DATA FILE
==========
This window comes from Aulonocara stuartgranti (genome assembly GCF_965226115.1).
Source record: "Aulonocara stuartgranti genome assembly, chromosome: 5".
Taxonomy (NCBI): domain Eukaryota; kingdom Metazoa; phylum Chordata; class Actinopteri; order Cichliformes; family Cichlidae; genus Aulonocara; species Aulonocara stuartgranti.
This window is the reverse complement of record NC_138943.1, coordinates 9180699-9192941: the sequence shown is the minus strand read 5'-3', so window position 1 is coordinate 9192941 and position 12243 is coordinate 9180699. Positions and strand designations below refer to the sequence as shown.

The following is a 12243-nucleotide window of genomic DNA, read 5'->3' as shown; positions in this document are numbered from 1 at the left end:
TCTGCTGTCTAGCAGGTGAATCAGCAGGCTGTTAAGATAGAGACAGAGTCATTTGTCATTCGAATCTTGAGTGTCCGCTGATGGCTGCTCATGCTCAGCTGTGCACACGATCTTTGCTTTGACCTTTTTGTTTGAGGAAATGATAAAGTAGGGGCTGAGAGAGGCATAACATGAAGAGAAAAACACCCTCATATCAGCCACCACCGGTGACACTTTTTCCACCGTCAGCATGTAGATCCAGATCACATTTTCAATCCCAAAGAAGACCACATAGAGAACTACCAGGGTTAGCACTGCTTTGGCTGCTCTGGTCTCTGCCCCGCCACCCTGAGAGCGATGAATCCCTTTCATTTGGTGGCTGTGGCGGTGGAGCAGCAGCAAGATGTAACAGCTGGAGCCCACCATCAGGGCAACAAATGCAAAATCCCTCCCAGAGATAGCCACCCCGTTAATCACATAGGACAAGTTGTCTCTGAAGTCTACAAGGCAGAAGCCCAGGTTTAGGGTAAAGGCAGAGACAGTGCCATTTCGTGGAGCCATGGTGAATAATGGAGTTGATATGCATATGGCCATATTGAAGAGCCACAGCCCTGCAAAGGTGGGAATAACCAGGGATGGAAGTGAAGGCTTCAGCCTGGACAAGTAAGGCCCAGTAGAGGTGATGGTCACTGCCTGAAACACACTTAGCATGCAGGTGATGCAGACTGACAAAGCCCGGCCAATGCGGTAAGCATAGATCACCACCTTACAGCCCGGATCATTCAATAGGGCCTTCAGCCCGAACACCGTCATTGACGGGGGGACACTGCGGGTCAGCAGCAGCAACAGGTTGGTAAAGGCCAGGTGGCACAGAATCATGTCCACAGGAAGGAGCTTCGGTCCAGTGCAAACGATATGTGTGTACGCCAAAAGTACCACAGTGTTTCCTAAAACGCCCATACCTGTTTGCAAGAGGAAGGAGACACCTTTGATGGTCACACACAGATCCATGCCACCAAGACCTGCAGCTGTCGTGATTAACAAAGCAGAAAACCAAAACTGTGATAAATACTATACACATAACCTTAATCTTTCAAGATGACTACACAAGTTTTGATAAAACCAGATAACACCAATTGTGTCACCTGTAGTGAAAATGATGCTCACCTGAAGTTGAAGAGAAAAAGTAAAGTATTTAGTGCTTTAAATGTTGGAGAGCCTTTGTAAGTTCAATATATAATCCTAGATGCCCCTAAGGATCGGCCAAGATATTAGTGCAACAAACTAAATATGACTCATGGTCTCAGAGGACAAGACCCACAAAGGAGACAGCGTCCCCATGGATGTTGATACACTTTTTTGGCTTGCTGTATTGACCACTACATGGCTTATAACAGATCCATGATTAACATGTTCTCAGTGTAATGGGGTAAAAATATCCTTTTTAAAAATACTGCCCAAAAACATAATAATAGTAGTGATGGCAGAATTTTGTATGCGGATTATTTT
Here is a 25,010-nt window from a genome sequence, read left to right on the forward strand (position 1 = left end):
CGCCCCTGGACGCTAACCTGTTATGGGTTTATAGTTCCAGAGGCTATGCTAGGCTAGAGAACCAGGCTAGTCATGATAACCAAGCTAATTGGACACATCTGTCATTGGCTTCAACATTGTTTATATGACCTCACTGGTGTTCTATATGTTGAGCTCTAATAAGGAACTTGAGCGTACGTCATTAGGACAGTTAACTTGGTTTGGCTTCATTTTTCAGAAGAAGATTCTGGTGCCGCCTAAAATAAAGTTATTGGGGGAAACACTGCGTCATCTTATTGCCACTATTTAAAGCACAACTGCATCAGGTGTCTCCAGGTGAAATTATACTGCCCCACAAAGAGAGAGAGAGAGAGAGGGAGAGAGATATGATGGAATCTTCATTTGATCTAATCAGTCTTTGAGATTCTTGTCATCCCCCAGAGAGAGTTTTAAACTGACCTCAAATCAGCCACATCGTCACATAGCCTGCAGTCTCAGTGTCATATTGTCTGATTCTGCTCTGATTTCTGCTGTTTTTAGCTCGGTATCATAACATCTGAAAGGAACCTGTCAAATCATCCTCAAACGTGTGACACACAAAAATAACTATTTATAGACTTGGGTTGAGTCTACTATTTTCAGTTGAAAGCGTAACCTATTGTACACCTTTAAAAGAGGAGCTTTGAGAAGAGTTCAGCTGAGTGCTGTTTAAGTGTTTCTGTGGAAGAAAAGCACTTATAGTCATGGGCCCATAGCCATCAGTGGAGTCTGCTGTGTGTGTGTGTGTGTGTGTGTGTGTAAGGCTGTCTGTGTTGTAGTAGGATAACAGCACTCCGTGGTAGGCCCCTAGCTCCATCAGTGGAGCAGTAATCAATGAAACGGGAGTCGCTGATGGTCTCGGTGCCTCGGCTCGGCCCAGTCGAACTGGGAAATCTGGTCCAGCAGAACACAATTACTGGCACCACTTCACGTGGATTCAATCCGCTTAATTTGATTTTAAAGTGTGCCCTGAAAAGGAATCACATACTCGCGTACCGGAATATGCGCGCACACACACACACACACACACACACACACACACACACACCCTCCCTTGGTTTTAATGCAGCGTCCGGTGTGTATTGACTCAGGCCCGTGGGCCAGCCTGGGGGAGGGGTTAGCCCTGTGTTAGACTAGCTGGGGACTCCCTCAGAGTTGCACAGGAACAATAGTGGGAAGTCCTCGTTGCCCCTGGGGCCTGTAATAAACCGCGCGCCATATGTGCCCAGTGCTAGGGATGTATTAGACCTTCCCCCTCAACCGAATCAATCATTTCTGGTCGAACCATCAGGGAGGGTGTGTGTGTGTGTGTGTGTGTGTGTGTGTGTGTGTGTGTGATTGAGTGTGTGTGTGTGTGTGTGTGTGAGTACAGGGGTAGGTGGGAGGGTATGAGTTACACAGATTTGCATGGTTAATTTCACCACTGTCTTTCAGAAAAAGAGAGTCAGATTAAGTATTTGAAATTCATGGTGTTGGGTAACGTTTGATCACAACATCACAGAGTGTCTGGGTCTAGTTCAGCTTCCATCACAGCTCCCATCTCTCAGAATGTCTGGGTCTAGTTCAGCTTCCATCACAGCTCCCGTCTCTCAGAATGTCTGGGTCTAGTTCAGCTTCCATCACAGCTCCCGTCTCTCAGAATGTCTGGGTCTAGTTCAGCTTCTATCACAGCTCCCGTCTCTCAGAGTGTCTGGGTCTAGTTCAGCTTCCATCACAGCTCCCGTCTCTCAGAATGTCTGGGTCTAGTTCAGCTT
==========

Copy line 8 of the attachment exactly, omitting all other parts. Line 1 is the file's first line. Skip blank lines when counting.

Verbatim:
CGCCCCTGGACGCTAACCTGTTATGGGTTTATAGTTCCAGAGGCTATGCTAGGCTAGAGAACCAGGCTAGTCATGATAACCAAGCTAATTGGACACATCTGTCATTGGCTTCAACATTGTTTATATGACCTCACTGGTGTTCTATATGTTGAGCTCTAATAAGGAACTTGAGCGTACGTCATTAGGACAGTTAACTTGGTTTGGCTTCATTTTTCAGAAGAAGATTCTGGTGCCGCCTAAAATAAAGTTATTGGGGGAAACACTGCGTCATCTTATTGCCACTATTTAAAGCACAACTGCATCAGGTGTCTCCAGGTGAAATTATACTGCCCCACAAAGAGAGAGAGAGAGAGAGGGAGAGAGATATGATGGAATCTTCATTTGATCTAATCAGTCTTTGAGATTCTTGTCATCCCCCAGAGAGAGTTTTAAACTGACCTCAAATCAGCCACATCGTCACATAGCCTGCAGTCTCAGTGTCATATTGTCTGATTCTGCTCTGATTTCTGCTGTTTTTAGCTCGGTATCATAACATCTGAAAGGAACCTGTCAAATCATCCTCAAACGTGTGACACACAAAAATAACTATTTATAGACTTGGGTTGAGTCTACTATTTTCAGTTGAAAGCGTAACCTATTGTACACCTTTAAAAGAGGAGCTTTGAGAAGAGTTCAGCTGAGTGCTGTTTAAGTGTTTCTGTGGAAGAAAAGCACTTATAGTCATGGGCCCATAGCCATCAGTGGAGTCTGCTGTGTGTGTGTGTGTGTGTGTGTGTGTAAGGCTGTCTGTGTTGTAGTAGGATAACAGCACTCCGTGGTAGGCCCCTAGCTCCATCAGTGGAGCAGTAATCAATGAAACGGGAGTCGCTGATGGTCTCGGTGCCTCGGCTCGGCCCAGTCGAACTGGGAAATCTGGTCCAGCAGAACACAATTACTGGCACCACTTCACGTGGATTCAATCCGCTTAATTTGATTTTAAAGTGTGCCCTGAAAAGGAATCACATACTCGCGTACCGGAATATGCGCGCACACACACACACACACACACACACACACACACACACACCCTCCCTTGGTTTTAATGCAGCGTCCGGTGTGTATTGACTCAGGCCCGTGGGCCAGCCTGGGGGAGGGGTTAGCCCTGTGTTAGACTAGCTGGGGACTCCCTCAGAGTTGCACAGGAACAATAGTGGGAAGTCCTCGTTGCCCCTGGGGCCTGTAATAAACCGCGCGCCATATGTGCCCAGTGCTAGGGATGTATTAGACCTTCCCCCTCAACCGAATCAATCATTTCTGGTCGAACCATCAGGGAGGGTGTGTGTGTGTGTGTGTGTGTGTGTGTGTGTGTGTGTGTGATTGAGTGTGTGTGTGTGTGTGTGTGTGAGTACAGGGGTAGGTGGGAGGGTATGAGTTACACAGATTTGCATGGTTAATTTCACCACTGTCTTTCAGAAAAAGAGAGTCAGATTAAGTATTTGAAATTCATGGTGTTGGGTAACGTTTGATCACAACATCACAGAGTGTCTGGGTCTAGTTCAGCTTCCATCACAGCTCCCATCTCTCAGAATGTCTGGGTCTAGTTCAGCTTCCATCACAGCTCCCGTCTCTCAGAATGTCTGGGTCTAGTTCAGCTTCCATCACAGCTCCCGTCTCTCAGAATGTCTGGGTCTAGTTCAGCTTCTATCACAGCTCCCGTCTCTCAGAGTGTCTGGGTCTAGTTCAGCTTCCATCACAGCTCCCGTCTCTCAGAATGTCTGGGTCTAGTTCAGCTT